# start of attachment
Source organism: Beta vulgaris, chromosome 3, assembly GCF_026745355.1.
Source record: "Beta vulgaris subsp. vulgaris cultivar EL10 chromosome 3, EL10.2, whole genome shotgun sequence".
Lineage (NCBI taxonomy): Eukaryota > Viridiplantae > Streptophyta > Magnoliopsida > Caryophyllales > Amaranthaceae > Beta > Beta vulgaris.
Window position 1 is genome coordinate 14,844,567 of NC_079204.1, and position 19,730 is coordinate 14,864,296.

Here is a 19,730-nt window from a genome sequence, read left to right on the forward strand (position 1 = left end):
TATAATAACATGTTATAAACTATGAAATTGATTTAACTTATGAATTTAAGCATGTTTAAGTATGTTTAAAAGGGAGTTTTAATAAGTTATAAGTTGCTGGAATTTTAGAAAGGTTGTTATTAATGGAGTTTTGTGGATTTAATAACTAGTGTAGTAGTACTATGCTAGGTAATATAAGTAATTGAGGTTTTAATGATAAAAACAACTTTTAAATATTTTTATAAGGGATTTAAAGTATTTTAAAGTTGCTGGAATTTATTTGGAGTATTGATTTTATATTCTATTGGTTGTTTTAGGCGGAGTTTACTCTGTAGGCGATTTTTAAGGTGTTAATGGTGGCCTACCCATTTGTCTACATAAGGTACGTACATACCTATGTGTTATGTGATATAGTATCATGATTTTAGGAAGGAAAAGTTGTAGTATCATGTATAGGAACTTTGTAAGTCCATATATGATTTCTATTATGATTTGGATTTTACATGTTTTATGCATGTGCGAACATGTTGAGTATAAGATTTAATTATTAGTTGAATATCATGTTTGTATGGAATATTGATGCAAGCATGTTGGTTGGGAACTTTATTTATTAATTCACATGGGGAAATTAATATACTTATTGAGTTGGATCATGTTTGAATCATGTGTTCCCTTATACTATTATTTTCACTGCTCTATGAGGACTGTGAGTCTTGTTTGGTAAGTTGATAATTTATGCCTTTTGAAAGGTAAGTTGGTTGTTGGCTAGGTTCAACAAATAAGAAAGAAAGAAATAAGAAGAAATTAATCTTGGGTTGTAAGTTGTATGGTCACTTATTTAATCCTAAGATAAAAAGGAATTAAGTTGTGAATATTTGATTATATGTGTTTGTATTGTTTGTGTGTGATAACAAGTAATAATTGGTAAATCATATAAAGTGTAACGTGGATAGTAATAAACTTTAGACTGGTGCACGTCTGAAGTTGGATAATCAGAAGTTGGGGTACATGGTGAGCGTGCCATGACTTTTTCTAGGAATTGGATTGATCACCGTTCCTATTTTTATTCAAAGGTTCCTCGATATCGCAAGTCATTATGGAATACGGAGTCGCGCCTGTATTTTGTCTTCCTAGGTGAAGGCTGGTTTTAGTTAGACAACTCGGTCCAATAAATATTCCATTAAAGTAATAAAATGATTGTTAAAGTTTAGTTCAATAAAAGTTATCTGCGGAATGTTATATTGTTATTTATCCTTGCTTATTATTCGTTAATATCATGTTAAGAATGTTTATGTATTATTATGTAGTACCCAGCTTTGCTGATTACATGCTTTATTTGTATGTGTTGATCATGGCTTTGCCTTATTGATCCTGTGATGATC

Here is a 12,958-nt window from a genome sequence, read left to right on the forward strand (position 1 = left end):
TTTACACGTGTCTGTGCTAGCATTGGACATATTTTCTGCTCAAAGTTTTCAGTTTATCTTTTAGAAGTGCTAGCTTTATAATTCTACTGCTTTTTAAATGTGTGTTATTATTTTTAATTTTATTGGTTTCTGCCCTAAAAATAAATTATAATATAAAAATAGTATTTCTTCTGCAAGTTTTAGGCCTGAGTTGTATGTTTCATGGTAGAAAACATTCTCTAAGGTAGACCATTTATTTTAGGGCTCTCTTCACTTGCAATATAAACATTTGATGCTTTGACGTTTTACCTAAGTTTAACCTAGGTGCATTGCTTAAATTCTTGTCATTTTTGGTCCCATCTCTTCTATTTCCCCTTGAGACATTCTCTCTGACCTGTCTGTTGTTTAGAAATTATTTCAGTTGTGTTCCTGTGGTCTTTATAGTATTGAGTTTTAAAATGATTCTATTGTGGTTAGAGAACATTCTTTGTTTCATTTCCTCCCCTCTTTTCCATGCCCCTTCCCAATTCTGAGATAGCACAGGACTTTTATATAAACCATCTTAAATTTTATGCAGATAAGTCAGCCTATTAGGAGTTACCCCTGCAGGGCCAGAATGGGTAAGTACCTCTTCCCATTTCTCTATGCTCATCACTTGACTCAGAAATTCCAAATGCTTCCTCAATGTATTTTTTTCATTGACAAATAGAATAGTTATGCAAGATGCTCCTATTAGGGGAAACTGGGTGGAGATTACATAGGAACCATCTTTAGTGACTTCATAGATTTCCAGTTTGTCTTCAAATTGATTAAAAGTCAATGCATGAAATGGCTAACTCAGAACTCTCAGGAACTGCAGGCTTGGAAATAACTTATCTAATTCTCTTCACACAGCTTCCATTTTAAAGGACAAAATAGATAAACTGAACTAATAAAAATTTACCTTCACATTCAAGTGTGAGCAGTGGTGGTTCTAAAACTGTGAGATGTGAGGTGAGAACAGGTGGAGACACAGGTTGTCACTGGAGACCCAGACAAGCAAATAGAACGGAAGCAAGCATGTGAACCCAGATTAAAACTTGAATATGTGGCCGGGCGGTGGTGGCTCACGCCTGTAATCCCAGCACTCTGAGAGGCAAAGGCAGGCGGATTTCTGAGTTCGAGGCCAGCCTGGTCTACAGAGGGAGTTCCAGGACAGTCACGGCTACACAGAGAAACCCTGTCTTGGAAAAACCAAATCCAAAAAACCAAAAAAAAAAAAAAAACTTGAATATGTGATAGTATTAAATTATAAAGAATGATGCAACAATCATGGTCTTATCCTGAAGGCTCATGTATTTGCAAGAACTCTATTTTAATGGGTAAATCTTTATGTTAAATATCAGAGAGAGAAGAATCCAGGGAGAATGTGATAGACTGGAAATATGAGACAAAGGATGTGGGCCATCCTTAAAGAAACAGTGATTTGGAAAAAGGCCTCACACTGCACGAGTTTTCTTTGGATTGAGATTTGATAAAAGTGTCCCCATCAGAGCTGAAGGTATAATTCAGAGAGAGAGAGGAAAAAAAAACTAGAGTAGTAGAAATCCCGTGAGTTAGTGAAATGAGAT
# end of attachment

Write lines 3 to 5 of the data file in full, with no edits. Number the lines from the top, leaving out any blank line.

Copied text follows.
Lineage (NCBI taxonomy): Eukaryota > Viridiplantae > Streptophyta > Magnoliopsida > Caryophyllales > Amaranthaceae > Beta > Beta vulgaris.
Window position 1 is genome coordinate 14,844,567 of NC_079204.1, and position 19,730 is coordinate 14,864,296.

Here is a 19,730-nt window from a genome sequence, read left to right on the forward strand (position 1 = left end):